Mushrooms may 'reduce the risk of mild brain decline' Eating mushrooms more than twice a week could prevent memory and language problems occurring in the over-60s, research from Singapore suggests



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Mushrooms may 'reduce the risk of mild brain decline'
Eating mushrooms more than twice a week could prevent memory and 
language problems occurring in the over-60s, research from Singapore 
suggests. 
A unique antioxidant present in mushrooms could have a protective 
effect on the brain, the study found. The more mushrooms people ate, the 
better they performed in tests of thinking and processing. But researchers said 
it was not possible to prove a direct link between the fungi and brain function. 
The National University of Singapore study's findings were based on 663 
Chinese adults, aged over 60, whose diet and lifestyle were tracked from 
2011 to 2017.
Over the six-year study, the researchers found that eating 
mushrooms lowered the chances of mild cognitive impairment, so that roughly 
nine out of 100 people who ate more than two portions a week were diagnosed
compared with 19 out of 100 among those who ate fewer than one portion. 
Encouraging results
"This correlation is surprising and encouraging," said assistant professor 
Lei Feng, the lead study author, from the university's department of 
psychological medicine.
"It seems that a commonly available single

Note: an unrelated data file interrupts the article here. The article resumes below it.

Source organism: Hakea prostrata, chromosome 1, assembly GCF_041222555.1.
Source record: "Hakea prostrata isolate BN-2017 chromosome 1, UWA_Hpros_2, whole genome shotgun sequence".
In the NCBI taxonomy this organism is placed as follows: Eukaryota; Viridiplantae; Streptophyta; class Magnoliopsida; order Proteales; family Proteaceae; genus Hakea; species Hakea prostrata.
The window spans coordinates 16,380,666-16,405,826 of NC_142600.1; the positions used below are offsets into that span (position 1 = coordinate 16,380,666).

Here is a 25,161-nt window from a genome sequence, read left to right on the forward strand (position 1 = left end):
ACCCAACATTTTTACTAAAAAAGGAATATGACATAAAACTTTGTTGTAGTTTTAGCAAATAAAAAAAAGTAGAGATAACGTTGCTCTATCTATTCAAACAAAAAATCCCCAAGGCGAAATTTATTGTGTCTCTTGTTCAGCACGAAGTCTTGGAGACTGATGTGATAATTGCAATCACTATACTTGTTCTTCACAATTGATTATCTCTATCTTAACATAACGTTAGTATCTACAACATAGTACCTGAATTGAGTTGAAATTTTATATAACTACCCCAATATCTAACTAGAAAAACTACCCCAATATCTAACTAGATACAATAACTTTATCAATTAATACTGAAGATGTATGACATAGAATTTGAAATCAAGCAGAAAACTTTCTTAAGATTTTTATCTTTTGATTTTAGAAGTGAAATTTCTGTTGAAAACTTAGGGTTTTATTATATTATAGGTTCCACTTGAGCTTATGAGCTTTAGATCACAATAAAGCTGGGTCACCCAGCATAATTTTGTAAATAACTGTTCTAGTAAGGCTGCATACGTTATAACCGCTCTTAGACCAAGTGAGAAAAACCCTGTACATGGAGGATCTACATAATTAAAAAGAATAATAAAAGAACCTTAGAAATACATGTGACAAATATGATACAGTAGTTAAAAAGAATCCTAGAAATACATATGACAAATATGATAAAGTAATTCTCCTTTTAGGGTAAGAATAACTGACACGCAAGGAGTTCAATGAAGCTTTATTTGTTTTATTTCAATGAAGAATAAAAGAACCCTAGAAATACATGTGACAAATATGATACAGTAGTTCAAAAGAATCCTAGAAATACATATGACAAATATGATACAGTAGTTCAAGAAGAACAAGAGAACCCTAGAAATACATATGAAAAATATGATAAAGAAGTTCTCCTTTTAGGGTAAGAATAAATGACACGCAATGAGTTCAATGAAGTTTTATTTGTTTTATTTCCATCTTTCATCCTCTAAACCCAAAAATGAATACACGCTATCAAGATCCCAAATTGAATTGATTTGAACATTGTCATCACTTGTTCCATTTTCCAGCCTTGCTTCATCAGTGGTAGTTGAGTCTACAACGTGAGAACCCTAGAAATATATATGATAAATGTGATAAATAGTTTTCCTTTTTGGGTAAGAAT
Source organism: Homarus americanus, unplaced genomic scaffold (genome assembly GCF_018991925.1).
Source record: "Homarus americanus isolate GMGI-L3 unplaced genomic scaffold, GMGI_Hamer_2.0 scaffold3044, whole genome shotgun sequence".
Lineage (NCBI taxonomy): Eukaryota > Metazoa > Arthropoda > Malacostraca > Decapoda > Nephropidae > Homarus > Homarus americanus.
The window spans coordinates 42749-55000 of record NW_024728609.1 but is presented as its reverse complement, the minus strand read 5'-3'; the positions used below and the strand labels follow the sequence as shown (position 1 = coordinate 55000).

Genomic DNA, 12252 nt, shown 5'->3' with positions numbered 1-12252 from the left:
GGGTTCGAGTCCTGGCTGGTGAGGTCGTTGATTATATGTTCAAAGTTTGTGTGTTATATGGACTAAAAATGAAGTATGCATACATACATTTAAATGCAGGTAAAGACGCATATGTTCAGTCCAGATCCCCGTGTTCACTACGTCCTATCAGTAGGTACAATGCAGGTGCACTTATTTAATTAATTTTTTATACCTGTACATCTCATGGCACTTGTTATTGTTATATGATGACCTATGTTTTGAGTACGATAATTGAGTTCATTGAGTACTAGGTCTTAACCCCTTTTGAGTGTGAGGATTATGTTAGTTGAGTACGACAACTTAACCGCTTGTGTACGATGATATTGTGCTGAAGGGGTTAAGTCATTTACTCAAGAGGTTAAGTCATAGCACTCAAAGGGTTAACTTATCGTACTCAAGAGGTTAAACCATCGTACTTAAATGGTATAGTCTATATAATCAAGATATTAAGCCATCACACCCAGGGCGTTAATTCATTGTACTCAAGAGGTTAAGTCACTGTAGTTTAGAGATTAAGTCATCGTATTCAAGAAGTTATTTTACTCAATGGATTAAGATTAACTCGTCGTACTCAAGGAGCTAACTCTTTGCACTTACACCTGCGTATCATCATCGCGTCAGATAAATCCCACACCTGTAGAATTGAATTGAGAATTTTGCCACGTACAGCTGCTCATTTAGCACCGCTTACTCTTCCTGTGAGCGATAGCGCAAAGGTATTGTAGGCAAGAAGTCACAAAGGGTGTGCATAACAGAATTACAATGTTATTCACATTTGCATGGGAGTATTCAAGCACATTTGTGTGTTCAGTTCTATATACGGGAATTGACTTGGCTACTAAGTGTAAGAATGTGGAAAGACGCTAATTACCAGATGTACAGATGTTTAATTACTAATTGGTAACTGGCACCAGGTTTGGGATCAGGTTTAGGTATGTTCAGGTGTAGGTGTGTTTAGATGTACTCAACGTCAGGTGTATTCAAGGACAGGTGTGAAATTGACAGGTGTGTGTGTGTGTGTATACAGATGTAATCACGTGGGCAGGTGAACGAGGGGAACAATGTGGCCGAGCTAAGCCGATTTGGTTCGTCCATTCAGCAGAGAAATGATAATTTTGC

ingredient could have a dramatic effect on cognitive decline. "But we are talking 
about a combination of many factors - tea, green leafy vegetables, nuts and fish 
are also beneficial." There is still a long way to go before evidence of a direct 
link can be established. 
Diet and lifestyle factors
This study relied on self-reported information on mushroom intake and 
other dietary factors, which may not be accurate, the researchers 
acknowledged.
Dr James Pickett, head of research at Alzheimer's Society, 
said: "There are lots of factors that contribute to the development of dementia 
and it's estimated that up to a third of cases could be prevented by changes in 
lifestyle, including diet. 
"So while eating a diet full of fruit and vegetables, including mushrooms, 
is a great starting point, our best advice is to also cut down on sugar and 
salt, be physically active, drink in moderation and avoid smoking."
 
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